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Fireball Maker Sued Over Bottles That Don’t Contain Whisky



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The maker of Fireball Cinnamon Whisky has been sued for fraud for selling a beverage that, at a glance, looks like the spicy Fireball spirit famed for its ubiquity at college parties, but which doesn’t actually contain much of a key ingredient: whisky.

The malt beverage in dispute, called “Fireball Cinnamon,” has a lower alcohol content than its whisky-based cousin and can be sold at grocery stores and gas stations across the country. It comes in multiple sizes.

The plaintiff, Anna Marquez of Chicago, said in the lawsuit that she bought Fireball Cinnamon unaware that it was a different product from the whisky she expected. Ms. Marquez “is like many consumers of alcoholic beverages who prefers distilled spirits or products containing distilled spirits to malt-based beverages,” said the lawsuit, which was filed this month in the U.S. District Court in the Northern District of Illinois. Ms. Marquez is seeking more than $5 million.

The Sazerac Company, which makes both beverages, does not comment on ongoing litigation, a company spokeswoman said. On the company’s website, a frequently asked questions page for Fireball Cinnamon says that the malt beverage, unlike the whisky, can be sold at 170,000 stores in the United States that are allowed to sell beer and wine but not spirits.

Malt beverages, such as hard seltzers and wine coolers, have a fermented base and are usually flavored. The Sazerac Company said on its website that the malt-based Fireball Cinnamon was 33 proof and that the Fireball Cinnamon Whisky was 66 proof.

The lawsuit said that the Sazerac Company’s representations of Fireball Cinnamon were “false and misleading” and that the bottles “appear similar” to Fireball Cinnamon Whisky bottles.

Both bottles have a red cap, a yellow label with the word “Fireball” and a logo featuring a fire-breathing, dragon-like creature in red. A key difference is that one product is described on the bottle as “Cinnamon Whisky,” and the malt beverage is described just as “Cinnamon.”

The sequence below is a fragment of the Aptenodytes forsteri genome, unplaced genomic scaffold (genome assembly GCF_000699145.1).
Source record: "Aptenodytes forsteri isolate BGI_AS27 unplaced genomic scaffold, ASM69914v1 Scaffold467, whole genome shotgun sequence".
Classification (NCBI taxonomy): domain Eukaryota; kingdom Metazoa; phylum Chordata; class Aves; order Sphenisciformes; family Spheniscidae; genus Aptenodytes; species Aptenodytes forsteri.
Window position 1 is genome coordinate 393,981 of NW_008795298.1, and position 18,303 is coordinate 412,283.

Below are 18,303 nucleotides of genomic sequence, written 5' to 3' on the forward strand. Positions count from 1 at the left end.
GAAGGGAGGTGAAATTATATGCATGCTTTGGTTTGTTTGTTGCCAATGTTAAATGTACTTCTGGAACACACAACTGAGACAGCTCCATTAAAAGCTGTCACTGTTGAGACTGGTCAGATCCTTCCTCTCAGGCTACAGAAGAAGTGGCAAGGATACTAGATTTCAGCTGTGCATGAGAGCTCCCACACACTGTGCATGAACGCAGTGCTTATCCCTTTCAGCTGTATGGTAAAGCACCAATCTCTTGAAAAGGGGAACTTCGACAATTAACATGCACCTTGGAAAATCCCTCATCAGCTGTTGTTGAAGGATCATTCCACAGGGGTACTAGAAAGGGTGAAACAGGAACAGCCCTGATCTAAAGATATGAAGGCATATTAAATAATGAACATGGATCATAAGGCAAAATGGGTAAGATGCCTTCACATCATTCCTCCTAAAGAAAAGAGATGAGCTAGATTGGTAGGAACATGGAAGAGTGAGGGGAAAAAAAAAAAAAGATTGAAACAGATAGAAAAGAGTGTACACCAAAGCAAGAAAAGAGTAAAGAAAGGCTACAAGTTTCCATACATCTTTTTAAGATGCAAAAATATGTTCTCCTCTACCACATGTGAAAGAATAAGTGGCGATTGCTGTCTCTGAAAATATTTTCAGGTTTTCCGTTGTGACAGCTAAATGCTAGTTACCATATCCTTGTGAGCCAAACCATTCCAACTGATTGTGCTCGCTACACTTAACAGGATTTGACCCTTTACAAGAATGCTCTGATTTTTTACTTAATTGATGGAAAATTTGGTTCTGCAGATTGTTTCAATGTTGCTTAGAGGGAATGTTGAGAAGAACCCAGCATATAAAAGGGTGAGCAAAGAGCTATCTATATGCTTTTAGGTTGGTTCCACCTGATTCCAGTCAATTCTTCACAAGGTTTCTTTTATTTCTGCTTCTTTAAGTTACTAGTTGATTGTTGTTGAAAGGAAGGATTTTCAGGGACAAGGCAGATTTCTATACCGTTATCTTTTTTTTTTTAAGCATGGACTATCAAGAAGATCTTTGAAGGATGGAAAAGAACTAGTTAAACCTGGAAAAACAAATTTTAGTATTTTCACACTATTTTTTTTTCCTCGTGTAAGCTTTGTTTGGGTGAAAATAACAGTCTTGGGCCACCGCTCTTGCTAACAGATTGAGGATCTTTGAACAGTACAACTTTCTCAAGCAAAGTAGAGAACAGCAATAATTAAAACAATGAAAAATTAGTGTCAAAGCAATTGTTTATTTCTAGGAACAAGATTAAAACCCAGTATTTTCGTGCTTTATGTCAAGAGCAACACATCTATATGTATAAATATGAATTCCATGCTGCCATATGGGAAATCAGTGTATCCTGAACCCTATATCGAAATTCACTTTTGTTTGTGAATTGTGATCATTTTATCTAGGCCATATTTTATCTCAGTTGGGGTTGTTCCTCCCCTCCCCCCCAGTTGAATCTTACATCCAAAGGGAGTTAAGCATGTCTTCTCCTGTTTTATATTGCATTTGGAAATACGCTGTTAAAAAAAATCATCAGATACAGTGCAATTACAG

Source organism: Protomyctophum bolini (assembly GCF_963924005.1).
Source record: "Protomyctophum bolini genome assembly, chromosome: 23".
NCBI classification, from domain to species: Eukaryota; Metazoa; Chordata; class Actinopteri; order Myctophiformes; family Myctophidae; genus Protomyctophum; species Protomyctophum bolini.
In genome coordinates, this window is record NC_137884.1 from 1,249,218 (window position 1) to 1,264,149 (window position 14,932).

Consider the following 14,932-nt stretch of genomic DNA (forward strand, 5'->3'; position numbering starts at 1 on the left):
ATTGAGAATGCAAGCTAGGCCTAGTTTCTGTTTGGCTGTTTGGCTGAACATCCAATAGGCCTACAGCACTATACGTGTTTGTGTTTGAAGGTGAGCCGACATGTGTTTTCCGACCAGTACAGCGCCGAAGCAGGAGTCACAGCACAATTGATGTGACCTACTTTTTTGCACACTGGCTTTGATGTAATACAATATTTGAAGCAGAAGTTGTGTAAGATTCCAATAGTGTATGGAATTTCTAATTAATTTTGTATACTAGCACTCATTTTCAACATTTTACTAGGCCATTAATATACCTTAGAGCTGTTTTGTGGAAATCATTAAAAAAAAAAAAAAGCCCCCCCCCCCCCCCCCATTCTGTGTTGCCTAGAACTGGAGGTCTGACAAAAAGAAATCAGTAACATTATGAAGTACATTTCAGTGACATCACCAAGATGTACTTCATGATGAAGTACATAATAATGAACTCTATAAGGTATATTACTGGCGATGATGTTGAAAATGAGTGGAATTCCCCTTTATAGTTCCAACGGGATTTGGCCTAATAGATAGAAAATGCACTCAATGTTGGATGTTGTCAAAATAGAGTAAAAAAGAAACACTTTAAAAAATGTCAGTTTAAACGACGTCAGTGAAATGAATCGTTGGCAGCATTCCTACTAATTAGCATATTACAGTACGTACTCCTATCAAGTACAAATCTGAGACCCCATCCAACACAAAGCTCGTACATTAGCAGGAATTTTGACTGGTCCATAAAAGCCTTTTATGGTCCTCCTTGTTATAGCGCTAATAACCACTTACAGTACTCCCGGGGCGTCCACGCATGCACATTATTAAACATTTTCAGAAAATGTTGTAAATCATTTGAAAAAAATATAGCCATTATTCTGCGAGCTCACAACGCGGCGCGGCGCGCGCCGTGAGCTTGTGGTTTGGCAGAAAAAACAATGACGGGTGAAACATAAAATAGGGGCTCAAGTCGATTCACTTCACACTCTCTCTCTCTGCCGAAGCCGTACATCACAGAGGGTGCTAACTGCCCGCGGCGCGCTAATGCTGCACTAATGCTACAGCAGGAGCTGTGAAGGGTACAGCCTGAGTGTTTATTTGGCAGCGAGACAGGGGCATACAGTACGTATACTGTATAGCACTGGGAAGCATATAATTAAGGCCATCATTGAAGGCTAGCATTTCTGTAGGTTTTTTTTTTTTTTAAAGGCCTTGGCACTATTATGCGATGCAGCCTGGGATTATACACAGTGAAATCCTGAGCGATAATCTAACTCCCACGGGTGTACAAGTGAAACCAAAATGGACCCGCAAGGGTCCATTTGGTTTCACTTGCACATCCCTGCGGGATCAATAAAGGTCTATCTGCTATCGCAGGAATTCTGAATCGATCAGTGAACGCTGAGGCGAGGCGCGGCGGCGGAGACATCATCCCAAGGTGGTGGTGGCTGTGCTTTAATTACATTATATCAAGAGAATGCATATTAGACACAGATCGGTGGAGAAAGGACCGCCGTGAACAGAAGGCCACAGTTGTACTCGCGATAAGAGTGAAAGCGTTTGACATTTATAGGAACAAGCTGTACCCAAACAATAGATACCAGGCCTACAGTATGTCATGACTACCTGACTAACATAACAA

The Fireball Cinnamon bottle also describes the contents as a “malt beverage with natural whisky and other flavors and caramel color.”

The lawsuit said that “natural whisky and other flavors” was “a clever turn of phrase” because people might misread it as “natural whisky,” thinking it was a reference to the spirit, and not understand that it was a flavor.

This marketing also allows for the product to be sold at a “premium price” of 99 cents for 50 milliliters, the lawsuit said.

The lawsuit cites two columns about how the labeling was confusing. In an April 2021 article published in The Albany Times Union, the writer, Steve Barnes, said that his friend “who peddles booze for a living” had heard from clients at liquor stores who had said that they were frustrated because customers thought that Fireball Cinnamon Whisky was being sold at grocery stores, not realizing that it was the Fireball Cinnamon product.

The lawyer who filed the lawsuit, Spencer Sheehan, has filed more than 400 lawsuits targeting food and beverage companies, NPR reported in 2021. Many of these lawsuits accuse companies of misleading product labeling, such as foods described as vanilla-flavored, but that actually use synthetic vanilla instead of vanilla beans or vanilla extract.

Mr. Sheehan is seeking class action status for the lawsuit to cover people who bought Fireball Cinnamon in 12 states, including Illinois, Wyoming and Arizona.


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